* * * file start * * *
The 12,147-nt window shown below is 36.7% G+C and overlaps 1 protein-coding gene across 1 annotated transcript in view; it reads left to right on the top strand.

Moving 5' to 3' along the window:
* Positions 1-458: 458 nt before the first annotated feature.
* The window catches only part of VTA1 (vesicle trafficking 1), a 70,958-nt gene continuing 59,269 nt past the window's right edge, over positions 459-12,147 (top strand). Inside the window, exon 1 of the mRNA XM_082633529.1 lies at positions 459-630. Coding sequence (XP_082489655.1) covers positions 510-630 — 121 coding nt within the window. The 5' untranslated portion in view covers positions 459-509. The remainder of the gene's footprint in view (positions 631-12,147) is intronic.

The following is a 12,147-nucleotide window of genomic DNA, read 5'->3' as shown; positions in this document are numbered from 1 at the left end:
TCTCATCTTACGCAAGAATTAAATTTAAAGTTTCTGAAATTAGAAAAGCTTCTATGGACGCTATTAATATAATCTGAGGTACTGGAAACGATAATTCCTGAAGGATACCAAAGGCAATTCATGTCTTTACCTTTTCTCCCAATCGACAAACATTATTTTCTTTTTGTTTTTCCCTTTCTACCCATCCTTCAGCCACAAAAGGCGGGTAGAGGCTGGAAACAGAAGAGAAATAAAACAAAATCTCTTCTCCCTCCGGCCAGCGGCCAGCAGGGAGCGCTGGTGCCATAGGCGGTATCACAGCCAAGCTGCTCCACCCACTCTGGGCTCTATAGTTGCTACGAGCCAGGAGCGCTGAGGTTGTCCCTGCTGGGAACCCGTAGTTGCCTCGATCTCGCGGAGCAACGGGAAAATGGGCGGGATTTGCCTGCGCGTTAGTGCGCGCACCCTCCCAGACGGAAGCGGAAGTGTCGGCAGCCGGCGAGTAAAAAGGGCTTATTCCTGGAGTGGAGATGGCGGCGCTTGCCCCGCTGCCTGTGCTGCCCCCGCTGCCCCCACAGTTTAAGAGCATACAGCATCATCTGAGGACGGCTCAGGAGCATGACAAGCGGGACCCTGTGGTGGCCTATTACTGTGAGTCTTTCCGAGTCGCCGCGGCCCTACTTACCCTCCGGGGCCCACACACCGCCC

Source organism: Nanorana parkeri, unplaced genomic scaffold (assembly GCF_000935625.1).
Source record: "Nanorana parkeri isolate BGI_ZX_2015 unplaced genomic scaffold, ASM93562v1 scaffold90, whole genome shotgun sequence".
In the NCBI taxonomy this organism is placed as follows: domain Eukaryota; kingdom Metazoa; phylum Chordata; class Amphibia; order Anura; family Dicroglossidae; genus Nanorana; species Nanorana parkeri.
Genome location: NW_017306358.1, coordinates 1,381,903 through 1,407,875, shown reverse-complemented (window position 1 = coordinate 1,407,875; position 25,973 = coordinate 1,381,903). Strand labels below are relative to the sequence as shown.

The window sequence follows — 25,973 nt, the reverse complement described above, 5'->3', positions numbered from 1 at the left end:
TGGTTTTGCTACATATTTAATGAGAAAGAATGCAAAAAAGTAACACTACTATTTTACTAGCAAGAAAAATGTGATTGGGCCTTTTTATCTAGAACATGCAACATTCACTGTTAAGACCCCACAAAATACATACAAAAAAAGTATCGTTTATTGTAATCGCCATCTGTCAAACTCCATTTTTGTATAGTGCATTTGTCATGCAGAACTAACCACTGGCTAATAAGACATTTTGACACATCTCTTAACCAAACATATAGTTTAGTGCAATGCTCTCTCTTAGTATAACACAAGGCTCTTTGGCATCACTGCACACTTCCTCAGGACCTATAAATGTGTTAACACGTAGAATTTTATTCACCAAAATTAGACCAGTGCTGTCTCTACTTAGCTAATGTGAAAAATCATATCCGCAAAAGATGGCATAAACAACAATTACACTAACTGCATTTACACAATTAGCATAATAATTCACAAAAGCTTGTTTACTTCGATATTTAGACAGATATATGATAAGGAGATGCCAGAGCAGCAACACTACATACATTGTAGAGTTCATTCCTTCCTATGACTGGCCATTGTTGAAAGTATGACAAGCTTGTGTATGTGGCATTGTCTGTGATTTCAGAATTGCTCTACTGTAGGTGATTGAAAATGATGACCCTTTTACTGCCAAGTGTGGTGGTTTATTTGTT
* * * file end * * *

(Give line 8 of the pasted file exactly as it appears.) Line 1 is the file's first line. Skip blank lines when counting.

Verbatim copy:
Source record: "Nanorana parkeri isolate BGI_ZX_2015 unplaced genomic scaffold, ASM93562v1 scaffold90, whole genome shotgun sequence".